Errol Morris writes several hundred words about two iconic photos taken by Roger Fenton during the Crimean War, during which he explores the interplay between “clear” evidence and the interpretation of that evidence by people with different agendas and ideas.
As I’ve said elsewhere: Nothing is so obvious that it’s obvious. When someone says that something is obvious, it seems almost certain that it is anything but obvious - even to them. The use of the word “obvious” indicates the absence of a logical argument - an attempt to convince the reader by asserting the truth of something by saying it a little louder.
This might be the best blog post I’ve ever read. I can’t wait to see Standard Operating Procedure, Morris’ upcoming documentary on Abu Ghraib and, from what it sounds like, the culmination of his exploration of truth in photography.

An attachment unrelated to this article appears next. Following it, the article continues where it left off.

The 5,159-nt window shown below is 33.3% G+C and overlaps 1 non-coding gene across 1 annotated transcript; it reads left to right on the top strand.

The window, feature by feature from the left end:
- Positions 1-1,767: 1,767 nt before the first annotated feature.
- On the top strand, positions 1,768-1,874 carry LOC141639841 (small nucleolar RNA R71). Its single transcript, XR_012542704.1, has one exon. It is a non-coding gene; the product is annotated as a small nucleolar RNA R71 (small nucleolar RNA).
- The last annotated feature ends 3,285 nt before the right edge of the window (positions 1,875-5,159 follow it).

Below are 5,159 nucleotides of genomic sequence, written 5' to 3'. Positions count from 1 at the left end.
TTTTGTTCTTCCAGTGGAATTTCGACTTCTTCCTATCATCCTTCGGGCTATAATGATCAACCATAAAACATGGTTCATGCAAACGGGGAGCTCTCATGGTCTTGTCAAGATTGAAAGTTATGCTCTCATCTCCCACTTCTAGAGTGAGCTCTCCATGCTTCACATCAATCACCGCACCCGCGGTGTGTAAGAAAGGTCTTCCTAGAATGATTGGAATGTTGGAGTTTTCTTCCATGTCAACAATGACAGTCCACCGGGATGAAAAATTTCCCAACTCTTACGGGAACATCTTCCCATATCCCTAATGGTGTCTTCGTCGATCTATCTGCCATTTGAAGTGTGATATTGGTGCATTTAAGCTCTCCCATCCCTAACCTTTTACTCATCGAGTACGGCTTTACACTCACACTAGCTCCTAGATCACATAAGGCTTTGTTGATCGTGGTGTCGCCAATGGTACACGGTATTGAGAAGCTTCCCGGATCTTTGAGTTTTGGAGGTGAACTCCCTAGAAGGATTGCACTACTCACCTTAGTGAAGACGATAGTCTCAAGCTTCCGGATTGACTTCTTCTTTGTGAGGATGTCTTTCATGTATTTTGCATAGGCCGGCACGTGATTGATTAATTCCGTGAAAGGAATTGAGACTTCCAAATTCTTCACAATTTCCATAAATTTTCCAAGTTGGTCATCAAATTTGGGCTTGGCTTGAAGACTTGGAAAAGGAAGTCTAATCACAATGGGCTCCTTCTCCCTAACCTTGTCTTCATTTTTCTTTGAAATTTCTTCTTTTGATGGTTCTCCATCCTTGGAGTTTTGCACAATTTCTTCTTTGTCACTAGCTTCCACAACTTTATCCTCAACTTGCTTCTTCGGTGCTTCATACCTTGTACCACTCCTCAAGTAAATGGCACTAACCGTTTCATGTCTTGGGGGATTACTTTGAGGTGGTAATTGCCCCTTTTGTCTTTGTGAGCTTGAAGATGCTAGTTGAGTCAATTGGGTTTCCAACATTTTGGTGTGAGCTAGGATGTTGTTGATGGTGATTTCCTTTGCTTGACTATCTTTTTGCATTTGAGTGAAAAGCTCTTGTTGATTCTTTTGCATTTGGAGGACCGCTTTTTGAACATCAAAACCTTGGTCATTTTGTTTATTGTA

Filmmaker Errol Morris is writing a blog for the NY Times about photography. It’s supposed to be Times Select only and therefore behind the Times’ stupid paywall, but I can get to it just fine for some reason. His most recent post concerns the confusion over the identity of the hooded man in the iconic Abu Ghraib photograph, which topic Morris is researching for S.O.P.: Standard Operating Procedure, his upcoming film about the prison and the events that happened there.
Some information on Errol Morris’ newest project, a film about Abu Ghraib:
Morris introduced us to his latest project about the Abu Ghraib, and the iconic images created from the prisoner torture. It’s his hypothesis that it’s a handful of those photos from that we’ll remember a hundred years from now about the Iraq War. He explained that this project began with the mystery of two photos by Roger Fenton described by Susan Sontag in her book, Regarding the Pain of Others. During the Crimean War, Fenton took photos of the Valley of the Shadow of Death. Two are of the same road, one with cannonballs littering the road, one with the cannonballs in the ravine. The Mystery being which photo was taken first, which was staged?
This is an interesting topic for Morris considering he pioneered the use of “expressionistic reenactments” in documentary filmmaking with The Thin Blue Line.
Update: The film is called “S.O.P.: Standard Operating Procedure”.